Some chapters accidentally were genre based. For example, Chapter 1 (at least for me) was like Pierrot Le Fou, a film by Jean Luc Goddard. Others were deliberately written in a particular genre. Chapter 5 is written as bad sci-fi and Chapter 21 is written in the style of Phil’s translation of Dante’s Inferno. We were both conscious to repeat tropes and characters in chapters. Wolf and Petra, both invented by Phil, make frequent appearances and are the main protagonists.
Advance notice of a reading I'll be doing as part of the fringe festival at English Shared Futures.
Takes place: Friday 8th July 8:00pm – 10:00pm | THE SALUTATION 12 Higher Chatham Street Manchester, M15 6ED
Features: James Davies, Maria Sledmere, Emma Bolland, Kate Feld, Marie Crook, Adam Farrer
LINK - www.englishsharedfutures.co.uk/fringe-events/
Along with many other really interesting poems by others I have a poem in a new anthology exploring the work of Aphex Twin. My poem Drbkqs Rlmpxld (L+7) is a remix of Aphex Twin’s album Drukqs.
It was a poem that allowed me to carry out a method I’ve been wanting to apply for years now but have never found the right context for. So thank you to the editors - Rishi Dastidar & Aaron Kent - for the direction!
Taking the track titles from the Aphex Twin double-album Drukqs (many of which look like unreadable computer code) I applied an L+7 on certain letters in a systematic way. That is to say I moved each letter forward 7 in the alphabet, e.g. A becomes H. On the majority of the Aphex Twin track titles I changed the consonants only, following the procedure, and leaving his vowels. When there were numbers in track titles I changed just the vowels and moved the number forward 7; the remix tracks where numbers appear end up having no vowels in them at all (there are a couple of errors in the poem, it's a hell of a thing to edit). Interestingly, using L+7 emulates methods that Aphex Twin uses to generate track titles; like on I Care Because You Do where some of the songs are anagrams of his name. As far as I’m aware this is the first time an L+7 has been carried on any text.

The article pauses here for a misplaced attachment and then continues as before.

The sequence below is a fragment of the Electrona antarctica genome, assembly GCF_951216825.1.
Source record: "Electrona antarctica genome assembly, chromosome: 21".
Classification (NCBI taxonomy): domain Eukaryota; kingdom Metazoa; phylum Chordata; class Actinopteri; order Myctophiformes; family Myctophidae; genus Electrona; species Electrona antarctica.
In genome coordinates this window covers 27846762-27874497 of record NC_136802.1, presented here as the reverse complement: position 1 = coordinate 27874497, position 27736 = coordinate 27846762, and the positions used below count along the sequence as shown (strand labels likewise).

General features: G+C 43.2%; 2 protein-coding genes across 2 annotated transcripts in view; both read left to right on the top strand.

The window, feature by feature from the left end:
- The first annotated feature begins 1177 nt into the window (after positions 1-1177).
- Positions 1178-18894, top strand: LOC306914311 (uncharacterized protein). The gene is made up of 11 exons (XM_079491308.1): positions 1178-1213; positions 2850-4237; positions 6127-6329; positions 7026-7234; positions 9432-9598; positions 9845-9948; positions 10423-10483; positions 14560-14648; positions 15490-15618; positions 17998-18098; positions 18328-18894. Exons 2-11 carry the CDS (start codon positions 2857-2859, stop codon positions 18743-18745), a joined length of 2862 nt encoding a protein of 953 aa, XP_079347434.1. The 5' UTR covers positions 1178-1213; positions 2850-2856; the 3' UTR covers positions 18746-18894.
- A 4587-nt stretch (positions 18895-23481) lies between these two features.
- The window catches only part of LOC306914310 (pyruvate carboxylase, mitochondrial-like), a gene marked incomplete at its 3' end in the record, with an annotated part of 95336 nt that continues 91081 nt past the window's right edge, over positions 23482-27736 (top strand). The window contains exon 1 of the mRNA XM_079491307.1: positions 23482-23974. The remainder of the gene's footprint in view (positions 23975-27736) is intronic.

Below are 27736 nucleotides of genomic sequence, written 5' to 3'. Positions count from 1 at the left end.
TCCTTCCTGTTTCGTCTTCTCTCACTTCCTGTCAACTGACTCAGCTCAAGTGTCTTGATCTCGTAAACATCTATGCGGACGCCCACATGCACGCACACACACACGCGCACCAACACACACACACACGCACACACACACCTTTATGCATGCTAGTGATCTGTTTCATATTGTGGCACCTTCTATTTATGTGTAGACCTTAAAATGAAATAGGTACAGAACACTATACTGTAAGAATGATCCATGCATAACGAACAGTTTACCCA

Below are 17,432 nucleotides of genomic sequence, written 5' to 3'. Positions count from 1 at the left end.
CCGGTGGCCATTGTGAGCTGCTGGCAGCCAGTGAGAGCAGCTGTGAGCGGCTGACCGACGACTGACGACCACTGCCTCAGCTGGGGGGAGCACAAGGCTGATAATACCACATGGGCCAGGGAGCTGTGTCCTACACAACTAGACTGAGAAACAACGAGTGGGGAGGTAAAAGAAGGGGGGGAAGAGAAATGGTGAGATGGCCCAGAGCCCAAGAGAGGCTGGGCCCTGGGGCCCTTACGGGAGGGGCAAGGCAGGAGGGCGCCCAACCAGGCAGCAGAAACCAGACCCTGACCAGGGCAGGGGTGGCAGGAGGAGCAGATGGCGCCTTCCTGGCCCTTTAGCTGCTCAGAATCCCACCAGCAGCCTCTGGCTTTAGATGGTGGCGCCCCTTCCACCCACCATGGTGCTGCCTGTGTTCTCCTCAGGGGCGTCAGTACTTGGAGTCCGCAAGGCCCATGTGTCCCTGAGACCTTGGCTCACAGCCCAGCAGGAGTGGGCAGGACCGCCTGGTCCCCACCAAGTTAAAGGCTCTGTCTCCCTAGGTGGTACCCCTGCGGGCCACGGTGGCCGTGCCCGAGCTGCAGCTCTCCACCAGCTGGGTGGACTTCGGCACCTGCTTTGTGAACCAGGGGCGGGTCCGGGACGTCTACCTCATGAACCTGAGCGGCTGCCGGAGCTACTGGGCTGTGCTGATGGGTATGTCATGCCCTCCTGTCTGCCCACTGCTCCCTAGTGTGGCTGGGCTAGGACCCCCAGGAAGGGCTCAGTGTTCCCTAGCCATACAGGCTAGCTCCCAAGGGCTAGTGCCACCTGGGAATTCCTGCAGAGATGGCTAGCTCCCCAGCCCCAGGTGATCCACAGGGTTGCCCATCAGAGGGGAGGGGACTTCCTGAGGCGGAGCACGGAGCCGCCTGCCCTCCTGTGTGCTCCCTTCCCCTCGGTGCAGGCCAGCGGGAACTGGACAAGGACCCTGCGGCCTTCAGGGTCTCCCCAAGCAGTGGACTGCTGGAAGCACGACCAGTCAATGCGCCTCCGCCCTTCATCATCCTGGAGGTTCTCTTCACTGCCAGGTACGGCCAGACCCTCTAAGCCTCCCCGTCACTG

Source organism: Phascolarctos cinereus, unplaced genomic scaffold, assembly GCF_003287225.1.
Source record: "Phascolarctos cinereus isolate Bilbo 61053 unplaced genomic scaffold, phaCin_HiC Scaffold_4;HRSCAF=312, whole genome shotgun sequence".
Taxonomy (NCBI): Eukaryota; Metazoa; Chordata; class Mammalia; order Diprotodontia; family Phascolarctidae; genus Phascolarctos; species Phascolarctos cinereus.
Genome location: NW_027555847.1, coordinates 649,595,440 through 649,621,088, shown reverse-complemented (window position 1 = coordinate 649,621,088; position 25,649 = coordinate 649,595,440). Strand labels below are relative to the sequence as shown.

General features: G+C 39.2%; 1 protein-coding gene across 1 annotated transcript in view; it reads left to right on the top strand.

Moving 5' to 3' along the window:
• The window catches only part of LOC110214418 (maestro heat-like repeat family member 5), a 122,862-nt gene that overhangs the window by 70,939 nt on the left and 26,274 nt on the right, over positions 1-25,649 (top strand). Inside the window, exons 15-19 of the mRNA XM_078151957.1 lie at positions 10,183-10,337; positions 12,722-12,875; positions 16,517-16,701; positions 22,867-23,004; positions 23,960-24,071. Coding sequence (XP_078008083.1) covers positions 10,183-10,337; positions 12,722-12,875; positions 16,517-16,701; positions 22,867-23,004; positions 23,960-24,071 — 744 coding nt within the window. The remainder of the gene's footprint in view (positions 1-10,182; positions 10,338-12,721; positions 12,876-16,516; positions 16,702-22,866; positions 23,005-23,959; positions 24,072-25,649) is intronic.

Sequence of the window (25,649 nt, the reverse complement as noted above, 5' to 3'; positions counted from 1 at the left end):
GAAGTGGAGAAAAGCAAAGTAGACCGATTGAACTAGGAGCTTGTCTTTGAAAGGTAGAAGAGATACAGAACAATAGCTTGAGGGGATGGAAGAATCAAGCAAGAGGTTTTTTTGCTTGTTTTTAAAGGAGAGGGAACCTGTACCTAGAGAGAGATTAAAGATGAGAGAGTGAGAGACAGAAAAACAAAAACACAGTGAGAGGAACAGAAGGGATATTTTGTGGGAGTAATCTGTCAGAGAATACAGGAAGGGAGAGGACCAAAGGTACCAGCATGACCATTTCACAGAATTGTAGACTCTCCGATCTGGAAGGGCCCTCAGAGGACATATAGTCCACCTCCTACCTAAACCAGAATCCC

A couple of examples of the remixes:
Consonant switch - Jynweythek Ylow becomes Qfudefaoer Fsod
Vowel and number switch - Omgyjya-Switch7 becomes Vmgyjyh-Swptch14
You’ve got so many machines, Richard: an anthology of Aphex Twin poetry is out now from Broken Sleep books https://www.brokensleepbooks.com/product-page/you-ve-got-so-many-machines-richard-an-anthology-of-aphex-twin-poetry
I've been working with Matt Dalby over the last month on some poetry-walking/walking-poetry for this live event. Loads of great poets to hear. Come along on to The International Anthony Burgess Foundation, Friday October 1st : 7pm doors : Free entry.
More details here - https://www.europeanpoetryfestival.com/manchester21
Patricia Farrell and Michael Egan
Ailsa Holland and David Gaffney
Tom Jenks and SJ Fowler
JT Welsch and Colin Herd
Robert Sheppard and Joanne Ashcroft
Lydia Unsworth and Sarah Clare Conlon
Callie Michail and Scott Thurston
David Spittle and Stephen Sunderland
James Davies and Matt Dalby
On July 20th 1841 the poet John Clare decided to ‘escape’ the asylum in The High Beech in Epping Forest, Essex, where he was interned, some 100 or so miles away from his beloved home in the village of Northborough, just outside of Peterborough and go home. He trudged the distance without food or money, sleeping rough – it took him four days. His journey is detailed in his diary Journey out of Essex. In 2000 Iain Sinclair also walked Clare’s route – with some minor changes – documenting it in his excellent book The Edge of the Orison – the phrase ‘The Edge of the Orison’ is taken from Clare’s writings. The diary at Junction Box records a similar walk that I took between 19-23 October 2019.
You can read it HERE
I interviewed Lucy about her 6 favourite books of poetry as guest host on this new poetry podcast. Lucy chose poems by Katy Bohinc, Lisa Roberton, Chelsey Minnis, Richard Makin, Mira Mattar and Rilke.
The link is HERE
Review of Philip Terry's A Handbook of British Birds and Peter Jaeger's English Trees: A Brexit Poem
‘Bee-eater’ and ‘Rook’ Terry writes, ‘white‘Bee-eater’ and ‘Rook’ Terry writes, ‘whitebeam’ and ‘fig’ writes Jaeger.beam’ and ‘fig’ writes Jaeger.
Read more of my review of these two excellent books at The Babel Tower Notice Board HERE